Friday, March 03, 2006

Europe and the Oscars: Lost in translation?

So Oscar night looms. And we hope to see the best/most amusing/most glamorous movies pick up awards. But as was already painfully obvious during the British Baftas, everything is more glamorous and exciting if you speak English. Am I the only one to be increasingly bemused by the sherpherding of all non-English speaking films into a single catch-all bag? The ghettoisation of "world" cinema is becoming increasingly difficult to justify, yet remains firmly entrenched in the UK and US mentalities. It is no secret that German funds bank-rolled a significant part of American output over the past ten years. Before that, the French banks and CANAL+ were major backers. Currently, the UK and France are major co-producing partners, with Spain coming in close behind. This makes it ever more difficult to determine the "nationality" of a film, a situation best illustrated by Warner's backing of "A Very Long Engagement/Un long dimanche de fiançailles" and the ensuing legal battles.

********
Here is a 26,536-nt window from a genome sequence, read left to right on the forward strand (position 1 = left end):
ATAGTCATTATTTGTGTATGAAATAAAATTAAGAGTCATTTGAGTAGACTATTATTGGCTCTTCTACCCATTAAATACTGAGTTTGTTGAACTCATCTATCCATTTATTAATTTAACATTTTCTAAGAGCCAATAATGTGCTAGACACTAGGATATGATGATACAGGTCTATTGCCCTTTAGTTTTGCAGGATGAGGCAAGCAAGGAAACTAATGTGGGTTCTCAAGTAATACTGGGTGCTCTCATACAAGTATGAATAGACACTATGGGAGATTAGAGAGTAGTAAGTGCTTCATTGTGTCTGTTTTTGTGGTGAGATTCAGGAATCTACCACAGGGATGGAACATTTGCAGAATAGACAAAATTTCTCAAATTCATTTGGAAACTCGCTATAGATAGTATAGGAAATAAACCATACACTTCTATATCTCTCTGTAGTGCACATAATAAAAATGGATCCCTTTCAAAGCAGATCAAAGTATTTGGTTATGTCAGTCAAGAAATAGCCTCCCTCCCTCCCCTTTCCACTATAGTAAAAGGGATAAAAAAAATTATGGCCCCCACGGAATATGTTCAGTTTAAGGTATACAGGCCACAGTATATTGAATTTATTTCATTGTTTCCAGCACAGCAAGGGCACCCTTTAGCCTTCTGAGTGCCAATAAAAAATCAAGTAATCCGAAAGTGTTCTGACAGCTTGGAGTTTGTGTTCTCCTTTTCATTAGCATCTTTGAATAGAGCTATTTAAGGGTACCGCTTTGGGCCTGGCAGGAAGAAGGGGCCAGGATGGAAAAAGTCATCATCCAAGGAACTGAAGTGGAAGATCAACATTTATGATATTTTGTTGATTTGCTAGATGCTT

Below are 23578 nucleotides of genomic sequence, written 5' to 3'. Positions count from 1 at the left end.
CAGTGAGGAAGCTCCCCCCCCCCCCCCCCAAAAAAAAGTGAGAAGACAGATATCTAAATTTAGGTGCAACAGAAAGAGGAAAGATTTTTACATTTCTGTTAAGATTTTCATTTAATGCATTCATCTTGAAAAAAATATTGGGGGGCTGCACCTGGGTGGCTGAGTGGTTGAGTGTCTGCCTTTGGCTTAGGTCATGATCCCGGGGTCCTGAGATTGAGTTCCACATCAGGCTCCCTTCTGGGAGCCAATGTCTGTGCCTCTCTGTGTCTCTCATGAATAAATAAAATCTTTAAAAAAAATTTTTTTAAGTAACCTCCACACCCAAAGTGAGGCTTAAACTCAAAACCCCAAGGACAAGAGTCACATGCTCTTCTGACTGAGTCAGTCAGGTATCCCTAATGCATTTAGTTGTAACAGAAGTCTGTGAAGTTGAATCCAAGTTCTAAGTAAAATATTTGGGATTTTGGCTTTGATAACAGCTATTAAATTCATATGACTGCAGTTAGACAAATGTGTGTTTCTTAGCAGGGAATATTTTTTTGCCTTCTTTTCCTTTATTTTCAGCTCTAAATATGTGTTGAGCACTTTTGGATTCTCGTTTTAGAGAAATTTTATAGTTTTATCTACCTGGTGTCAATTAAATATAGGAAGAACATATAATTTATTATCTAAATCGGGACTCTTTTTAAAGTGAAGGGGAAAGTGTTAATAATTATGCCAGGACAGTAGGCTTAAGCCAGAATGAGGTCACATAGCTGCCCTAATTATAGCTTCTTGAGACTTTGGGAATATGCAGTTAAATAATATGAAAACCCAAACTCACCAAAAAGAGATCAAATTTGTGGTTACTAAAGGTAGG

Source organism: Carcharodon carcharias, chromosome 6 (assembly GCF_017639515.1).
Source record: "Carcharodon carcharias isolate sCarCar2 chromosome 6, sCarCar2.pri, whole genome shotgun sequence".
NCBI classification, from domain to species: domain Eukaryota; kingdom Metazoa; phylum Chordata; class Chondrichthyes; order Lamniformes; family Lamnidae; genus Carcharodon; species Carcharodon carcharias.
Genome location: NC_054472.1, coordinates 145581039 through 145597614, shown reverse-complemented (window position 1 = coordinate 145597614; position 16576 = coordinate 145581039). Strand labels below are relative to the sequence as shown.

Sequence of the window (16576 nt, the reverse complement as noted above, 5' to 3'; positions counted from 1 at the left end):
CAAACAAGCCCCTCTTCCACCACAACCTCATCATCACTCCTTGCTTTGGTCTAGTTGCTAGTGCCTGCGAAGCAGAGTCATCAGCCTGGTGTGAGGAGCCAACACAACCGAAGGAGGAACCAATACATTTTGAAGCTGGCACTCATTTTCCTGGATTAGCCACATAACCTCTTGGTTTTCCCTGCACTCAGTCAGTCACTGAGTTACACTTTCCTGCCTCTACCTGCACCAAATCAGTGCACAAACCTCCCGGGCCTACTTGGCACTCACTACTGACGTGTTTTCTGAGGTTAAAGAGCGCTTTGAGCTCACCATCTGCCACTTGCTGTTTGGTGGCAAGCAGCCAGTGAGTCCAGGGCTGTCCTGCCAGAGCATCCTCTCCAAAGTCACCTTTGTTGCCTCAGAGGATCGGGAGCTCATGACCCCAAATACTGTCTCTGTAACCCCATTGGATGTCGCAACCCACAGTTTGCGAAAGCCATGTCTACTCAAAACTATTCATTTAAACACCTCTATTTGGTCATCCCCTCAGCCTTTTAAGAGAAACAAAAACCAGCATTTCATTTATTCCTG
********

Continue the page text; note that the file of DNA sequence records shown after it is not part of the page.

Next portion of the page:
It would be inconceivable that the Cannes festival shepherd all non French-speaking films into a single category and leave them there. So why do the language policies still hold in London and L.A.? But US and UK audiences don't like watching foreign-language films, I'm sometimes told. If the bias reflects popular opinion, then why not push this to its logical conclusion and just give awards to the biggest-grossing movies in each country and have done with it? That would be the best reflection of popular opinion wouldn't it? Who needs an academy? Your thoughts are welcome on this issue.

European productions competing at the Oscars this year include: "Merry Christmas/Joyeux Noël", the controversial "Paradise Now", "Sophie Schell", "Don't Tell", "The Constant Gardener", "Pride and Prejudice", "Mrs Henderson Presents" and "The March of the Penguins".

UPDATE March 6: Euro winners at the Oscars include "March of the Penguins (best documentary), "Wallace & Gromit: The Curse of the Were-Rabbit" (best animated feature) and Rachel Weisz, best supporting actress for "The Constant Gardener".


Barbara Peterson said...


In January you wre kind enough to mention The Thunder Child interview with Bert Coules.

The webzine has changed URLs, so your link is now out of date. Below is the correct URL should you care to go back and correct it.

A-Lyric said...

Thanks for the update.